Perhaps it was fitting that the most significant act of organized mass resistance by Palestinians to the occupation in many years was launched from behind bars. In April of this year more than 1,500 political prisoners began an indefinite hunger strike against their increasingly degrading treatment by the Israeli authorities. Some called it a prison "intifada," the word Palestinians use for their serial efforts to "shake off" Israeli oppression.
Over the past five decades, Israel's incarceration industry is reported to have locked away some 800,000 Palestinians, amounting to 40 percent of the male population. At any moment, there are few families that do not have at least one close relative in jail.
More generally, Palestinians often characterize the occupied territories of Gaza and the West Bank as giant prisons. Checkpoints, permits, walls, fences, settlements, Jewish-only roads, closed military areas and blockades restrict movement so severely that most Palestinians are effectively confined to open-air cells of varying size. The Israeli historian Ilan Pappe's latest book, a history of the occupied territories due out this summer, is titled "The Biggest Prison on Earth" for that very reason. An act of mass defiance by Palestinian prisoners resonates far beyond the concrete walls of Israel's three dozen detention centers.
The hunger strike, under the banner "Freedom and Dignity," was initiated by Marwan Barghouti, the most senior Palestinian official behind bars. One of the leaders of the ruling Fatah movement and the head of its armed resistance at the start of the second intifada, he was sentenced to multiple life terms following his capture in the West Bank in 2002. He has since become the figurehead of the Palestinian prisoners. But more significantly, his status has grown to almost mythic proportions during his long years of incarceration, making him the most popular contender to succeed the Palestinian president, Mahmoud Abbas. He is possibly the only Palestinian leader who has the power to unify the Palestinians under occupation in the way the late Yasser Arafat once did.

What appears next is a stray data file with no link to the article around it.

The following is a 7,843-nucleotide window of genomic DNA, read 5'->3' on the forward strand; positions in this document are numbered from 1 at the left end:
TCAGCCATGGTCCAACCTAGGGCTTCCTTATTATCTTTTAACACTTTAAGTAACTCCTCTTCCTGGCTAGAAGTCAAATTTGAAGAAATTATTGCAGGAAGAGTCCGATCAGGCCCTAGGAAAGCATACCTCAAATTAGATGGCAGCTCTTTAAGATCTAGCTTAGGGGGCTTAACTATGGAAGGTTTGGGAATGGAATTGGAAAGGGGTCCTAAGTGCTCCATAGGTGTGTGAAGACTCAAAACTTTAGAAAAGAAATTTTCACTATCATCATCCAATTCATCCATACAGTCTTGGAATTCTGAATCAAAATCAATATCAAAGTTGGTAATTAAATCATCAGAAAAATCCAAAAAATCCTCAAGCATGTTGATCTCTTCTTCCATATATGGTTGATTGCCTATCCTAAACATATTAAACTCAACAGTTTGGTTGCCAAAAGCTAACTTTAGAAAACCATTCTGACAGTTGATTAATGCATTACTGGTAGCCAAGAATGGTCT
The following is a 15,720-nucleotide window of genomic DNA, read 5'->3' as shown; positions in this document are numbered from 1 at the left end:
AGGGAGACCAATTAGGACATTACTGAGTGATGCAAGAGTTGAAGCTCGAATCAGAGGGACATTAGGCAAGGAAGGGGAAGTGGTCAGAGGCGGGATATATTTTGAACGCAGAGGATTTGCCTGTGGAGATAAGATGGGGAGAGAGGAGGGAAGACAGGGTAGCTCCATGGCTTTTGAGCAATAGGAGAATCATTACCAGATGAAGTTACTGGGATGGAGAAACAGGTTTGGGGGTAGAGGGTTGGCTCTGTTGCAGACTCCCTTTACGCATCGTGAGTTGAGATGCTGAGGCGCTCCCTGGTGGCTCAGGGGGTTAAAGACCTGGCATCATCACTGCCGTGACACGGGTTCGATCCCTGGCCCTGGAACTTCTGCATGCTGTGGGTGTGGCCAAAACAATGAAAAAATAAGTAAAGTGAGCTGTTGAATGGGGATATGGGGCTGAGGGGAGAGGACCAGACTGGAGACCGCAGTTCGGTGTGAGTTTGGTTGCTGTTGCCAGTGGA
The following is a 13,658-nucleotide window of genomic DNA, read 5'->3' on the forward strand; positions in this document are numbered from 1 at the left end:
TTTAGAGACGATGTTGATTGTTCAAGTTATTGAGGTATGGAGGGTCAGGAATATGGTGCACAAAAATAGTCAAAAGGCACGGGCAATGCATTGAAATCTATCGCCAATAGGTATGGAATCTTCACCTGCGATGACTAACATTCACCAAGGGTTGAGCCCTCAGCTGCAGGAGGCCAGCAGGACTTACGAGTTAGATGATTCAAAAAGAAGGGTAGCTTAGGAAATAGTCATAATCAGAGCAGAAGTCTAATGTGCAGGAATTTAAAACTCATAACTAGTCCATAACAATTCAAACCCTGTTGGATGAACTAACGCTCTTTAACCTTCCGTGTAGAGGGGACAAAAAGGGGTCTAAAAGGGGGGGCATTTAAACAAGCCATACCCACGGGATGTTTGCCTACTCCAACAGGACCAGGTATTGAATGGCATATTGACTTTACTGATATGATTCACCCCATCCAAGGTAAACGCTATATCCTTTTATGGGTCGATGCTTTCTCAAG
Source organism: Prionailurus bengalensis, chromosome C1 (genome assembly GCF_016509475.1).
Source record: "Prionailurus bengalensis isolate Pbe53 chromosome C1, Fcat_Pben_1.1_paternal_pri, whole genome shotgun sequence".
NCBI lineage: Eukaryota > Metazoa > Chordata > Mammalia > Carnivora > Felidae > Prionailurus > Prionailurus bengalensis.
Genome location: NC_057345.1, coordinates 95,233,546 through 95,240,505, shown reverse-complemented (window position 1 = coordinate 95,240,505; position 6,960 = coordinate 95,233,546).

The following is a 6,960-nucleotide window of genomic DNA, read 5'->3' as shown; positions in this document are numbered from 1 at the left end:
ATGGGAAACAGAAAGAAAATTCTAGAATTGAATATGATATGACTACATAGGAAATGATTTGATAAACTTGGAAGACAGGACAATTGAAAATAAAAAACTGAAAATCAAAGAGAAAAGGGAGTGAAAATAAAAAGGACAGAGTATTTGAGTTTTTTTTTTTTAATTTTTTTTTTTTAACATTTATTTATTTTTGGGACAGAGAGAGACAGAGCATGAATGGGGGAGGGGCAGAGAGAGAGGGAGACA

At the time of writing it is too early to know what course the hunger strike will take. It could lead to the deaths of prisoners, even Barghouti himself, and the eruption of a new intifada. Or Israel could make enough concessions that the prisoners either relent or split sufficiently that the strike becomes ineffective. It has not helped that the prisoners have struggled to attract much visible concern from the international community. As Arundhati Roy, the award-winning Indian writer, has observed, all acts of non-violence, including hunger strikes, work only as spectacle, or theatre. It "needs an audience. What can you do when you have no audience?"
For this reason, it has been difficult for the Palestinians to find an auspicious moment to conduct mass protests. The world's attention has been elsewhere: on Cairo's failed Tahrir Square uprisings and the re-consolidation of military rule in Egypt; on the catastrophic fallout from the proxy wars across Israel's northern border, in Syria; on Washington's revival of a Cold War with Russia; and most lately, the drama of the US elections and the arrival of a wealthy reality TV star in the White House.
But there are reasons why Barghouti has invested his energies in promoting what Palestinians call "the battle of the empty stomachs."
Not least, political prisoners face increasingly degrading conditions -- a plight that resonates deeply with the Palestinian public. Among the demands are a halt to Israel's frequent use of detention without trial, and its routine use of torture and solitary confinement as punishment; an end to lengthy and difficult transport between prison and court hearings, when inmates spend hours in the back of sweltering vans without food or water, and are forced to urinate into plastic bottles; the installation of pay phones so that inmates can maintain contact with their families, who increasingly struggle to get permits into Israel for visits; the opportunity to pursue academic studies while in jail, as well as greater access to TV and other media, rights Israel has overturned in recent years; and treatment in hospital, rather than prison clinics, for those with serious medical conditions.
But beyond the justice of the prisoners' cause, the hunger strike offered a disillusioned, divided and weary Palestinian populace a model of how again to struggle against Israel's oppressive rule. It offered a kind of struggle that might ultimately unify them.
Journalism as "terror attack"
Barghouti explained the reasons for the hunger strike in an opinion piece smuggled out of his cell and published in the international, though not domestic, edition of The New York Times. It was a publishing coup that enraged Israel. One government minister, Michael Oren, likened it to a "journalistic terror attack."
The Times' article was a rare break in Barghouti's enforced silence. Since the Oslo process was initiated in the early 1990s, he is known to have continued as a supporter of the two-state solution, winning him allies on the Israeli left. But his ideas about how to achieve Palestinian statehood appear to have undergone a significant revision during his time in jail.
As one of the leaders of the armed uprising that began in late 2000, he was originally a fervent supporter of the right of Palestinians to use violence to liberate themselves from the occupation, though he stated that armed resistance should take place only in the occupied territories. Since then, watching events unfold from his prison cell, he has become a leading advocate for new strategies of non-violent resistance. His article in The New York Times offers insights into his changed thinking.
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